On the front of the large herbivores, Godfrey and Elliot got to see the Argyle male rhino up near Voël dam, but he sadly crossed over the Timbavati access road into Klaserie, and Elliot only got to see him at a distance, I never managed to get to the area. There was a small group of buffalo bulls just north of the lodge, and they were in the company of a small breeding herd of elephants that crossed west into Ingwelala. The large breeding herd of elephants was spread out to the west of Mbali dam, while a third herd of elephant was seen near Java dam by Herald. The other buffalo sightings were represented by a large group of over twenty buffalo bulls near Tamboti pan, and a lone buffalo bull up north near Xinatsi dam.

Our leopards his morning were alright, with the highlight being Nkateko female leopard down in the south. She was found with a steenbuck kill strung up in an Apple-leaf tree just north of Hide dam. She had been feeding for a while in the morning, but soon went to sleep in the comfortable branches of the tree she had chosen to protest her kill from the local hyena clan. In the north, I went to have a look at the male leopard with his impala kill west of Peru dam. The kill was still sitting up a knobthorn tree, but the leopard was lting hidden away just to the south. He moved off when we approached, and then we lost him, so we sat and waited, and soon his ears started twitching above the terpentine grass not 25m from us. He soon got up and wandered off to the north where we lost him again, so we left him in peace.

In the afternoon, I decided to head down south for a change of scenery considering the prominence of sightings in the north lately. My first stop was at Java dam where we have started pumping water once again, and it seems to have worked! The maintenance staff of Motswari reported seeing three lions at the dam, so we went and had a look and found the three young Sohebele lions resting in the shade at the dam. They had moved some distance from the morning’s position, and just spent the afternoon resting in the same spot. They occasionally showed some signs of life, but soon flopped back over into a slumber.

Carrying on south, I checked up on the hyena den, but for the umpteenth time found no signs of life there, so I am convinced that the cubs are dead or have been moved to a new den site. From there I headed straight to see Nkateko female leopard near Hide dam. She was sleeping next to her steenbuck kill, but roused just before sunset to start feeding, as seems to be her habit. She fed for a while and then I left her to go and have a drink and give the other guides a chance to see her.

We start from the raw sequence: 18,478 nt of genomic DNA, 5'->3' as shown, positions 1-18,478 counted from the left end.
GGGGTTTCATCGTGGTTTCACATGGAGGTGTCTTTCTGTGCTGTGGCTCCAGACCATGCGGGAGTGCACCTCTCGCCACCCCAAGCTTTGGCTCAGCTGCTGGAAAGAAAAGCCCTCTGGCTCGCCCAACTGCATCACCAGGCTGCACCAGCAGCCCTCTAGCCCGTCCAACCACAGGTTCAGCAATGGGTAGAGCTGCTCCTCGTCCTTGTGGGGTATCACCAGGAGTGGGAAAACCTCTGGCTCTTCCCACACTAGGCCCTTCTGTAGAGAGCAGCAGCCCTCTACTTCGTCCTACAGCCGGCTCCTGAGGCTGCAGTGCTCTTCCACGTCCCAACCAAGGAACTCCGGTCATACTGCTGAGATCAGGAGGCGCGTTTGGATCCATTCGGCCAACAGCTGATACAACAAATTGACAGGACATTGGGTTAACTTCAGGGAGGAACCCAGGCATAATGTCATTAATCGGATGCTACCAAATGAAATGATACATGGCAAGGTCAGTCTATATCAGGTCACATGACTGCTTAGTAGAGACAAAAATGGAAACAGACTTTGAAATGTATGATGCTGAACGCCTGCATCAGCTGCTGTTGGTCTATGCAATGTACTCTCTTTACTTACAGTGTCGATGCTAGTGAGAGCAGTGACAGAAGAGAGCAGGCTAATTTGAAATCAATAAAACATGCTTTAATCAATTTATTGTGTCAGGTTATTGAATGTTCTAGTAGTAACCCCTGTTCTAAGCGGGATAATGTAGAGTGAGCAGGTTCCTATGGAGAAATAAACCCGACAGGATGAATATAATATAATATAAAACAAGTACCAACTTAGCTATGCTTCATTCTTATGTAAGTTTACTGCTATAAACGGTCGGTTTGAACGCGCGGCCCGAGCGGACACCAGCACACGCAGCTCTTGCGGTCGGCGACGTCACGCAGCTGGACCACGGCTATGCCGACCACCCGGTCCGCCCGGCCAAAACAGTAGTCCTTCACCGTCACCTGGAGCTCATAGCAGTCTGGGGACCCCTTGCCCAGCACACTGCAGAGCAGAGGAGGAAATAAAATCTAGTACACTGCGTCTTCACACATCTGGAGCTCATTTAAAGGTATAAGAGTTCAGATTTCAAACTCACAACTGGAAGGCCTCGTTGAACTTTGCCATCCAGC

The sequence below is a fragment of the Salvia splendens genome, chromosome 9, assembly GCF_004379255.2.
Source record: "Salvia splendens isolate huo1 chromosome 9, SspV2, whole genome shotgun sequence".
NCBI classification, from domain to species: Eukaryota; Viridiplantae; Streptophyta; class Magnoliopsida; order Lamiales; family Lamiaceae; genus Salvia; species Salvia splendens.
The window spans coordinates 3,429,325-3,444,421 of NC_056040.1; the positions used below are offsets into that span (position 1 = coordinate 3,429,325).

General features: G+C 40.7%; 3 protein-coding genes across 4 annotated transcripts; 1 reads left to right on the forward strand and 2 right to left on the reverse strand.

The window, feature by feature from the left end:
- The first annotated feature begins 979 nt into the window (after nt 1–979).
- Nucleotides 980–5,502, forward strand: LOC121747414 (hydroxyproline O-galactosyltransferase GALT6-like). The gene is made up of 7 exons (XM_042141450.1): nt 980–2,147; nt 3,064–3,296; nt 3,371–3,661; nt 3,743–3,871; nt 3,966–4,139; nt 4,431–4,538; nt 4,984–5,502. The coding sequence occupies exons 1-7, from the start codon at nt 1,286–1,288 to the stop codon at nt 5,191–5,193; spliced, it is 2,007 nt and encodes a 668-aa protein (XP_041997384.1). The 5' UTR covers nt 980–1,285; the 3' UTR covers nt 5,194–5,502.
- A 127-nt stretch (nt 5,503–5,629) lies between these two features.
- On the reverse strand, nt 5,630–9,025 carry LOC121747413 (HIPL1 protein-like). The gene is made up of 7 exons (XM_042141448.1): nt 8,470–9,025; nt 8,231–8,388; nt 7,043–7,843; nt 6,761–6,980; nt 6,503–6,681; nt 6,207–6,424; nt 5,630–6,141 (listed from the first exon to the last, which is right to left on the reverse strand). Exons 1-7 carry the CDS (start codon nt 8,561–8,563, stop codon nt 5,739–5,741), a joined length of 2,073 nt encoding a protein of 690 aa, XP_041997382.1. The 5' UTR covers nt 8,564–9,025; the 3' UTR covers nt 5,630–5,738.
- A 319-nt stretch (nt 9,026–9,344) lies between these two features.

Godfrey arrived at the sighting a short while later and it turned into a pretty special scene. Godfrey told me that suddenly Nkateko started hissing and growling, so he looked around and saw a large female leopard approaching, totally unphased by the vehicles. Both of the leopard’s ears were intact, so it wasn’t Rockfig female, but instead it was her previous daughter; Rockfig Jnr leopardess! This was the third time this month she has been seen on Vielmetter, and proved to be the best sighting of the lot. She snarled from the bottom of the tree, and after sniffing around jumped up and went straight for the steenbok carcass. Nkateko took exception to this and tried to stand her ground despite the massive size difference, and both leopards leapt at the opponent and collided in mid-air before rolling on the broad branches. Nkateko almost lost her balance, and while she prevented herself from falling, she couldn’t prevent Rockfig Jnr from stealing her kill. The bigger sister took the kill to the other side of the tree, and Nkateko managed to make a hasty retreat before the hyenas were drawn to the area by the commotion.

After my drinks, I went to go and have a look at this intruding leopard (who at the time was still unidentified) and arrived to find her feeding in the tree with the scavenging hyenas waiting patiently underneath the tree. From her spot patterns, I could ID the new leopard as Rockfig Jnr, and left her in to feed on her stolen meal. Nkateko had in the mean time scaled a nearby knobthorn and lay watching her meal disappear.

I was heading home when a radio call came through saying that a leopard had rocked up at Java dam and was lying on the small dam wall watching the nearby lions while they all lay staring back at the leopard! I couldn’t resist going to see this scene, and arrived to find the impressive but shy Java Dam female leopard lying there. She moved off when one of the vehicles got to close, but she simply went and lay a few meters away. She was looking decidedly well fed, and I suspect she had a nearby kill, and was just coming for a drink of water at the dam, but found the lions there and was not confident enough to approach. After about twenty minutes of waiting, she eventually edged closer to the water, and she soon realized that the lions were not interested in her, so she moved closer and confidently drank from the waterhole. It was by far and away my best sighting of this female. We sat about 20m from her as she drank, and she seemed quite happy with out presence. After she finished, she slunk back over the dam wall and moved off, and Steve left the scene with the lions flat-cat not far from the water – it is always special to see these two amazing species together in one sighting!

Barring the proliferation of leopards this afternoon, the other game was a bit quiet. I saw some impala and kudu, some nice raptors, but not a great deal else. There was another hyena running around near Vielmetter trough, but it was a bit quiet. The other Motswari guides saw a large breeding herd of elephants at Mbali dam, some elephant bulls west of Peru dam, a lone bull elephant near camp, and then while watching hippos at Peru dam, Elliot also saw another breeding herd of elephant.

And that rounded off another two absolutely fantastic days of game viewing at Motswari. I was driving four South African’s that have traveled to numerous lodges and reserves across the country, and they commented that they have never seen leopards like they have here at Motswari – and they are not even halfway through their stay! In their first three drives, they saw six different individual leopards – quite remarkable. Let us hope it continues!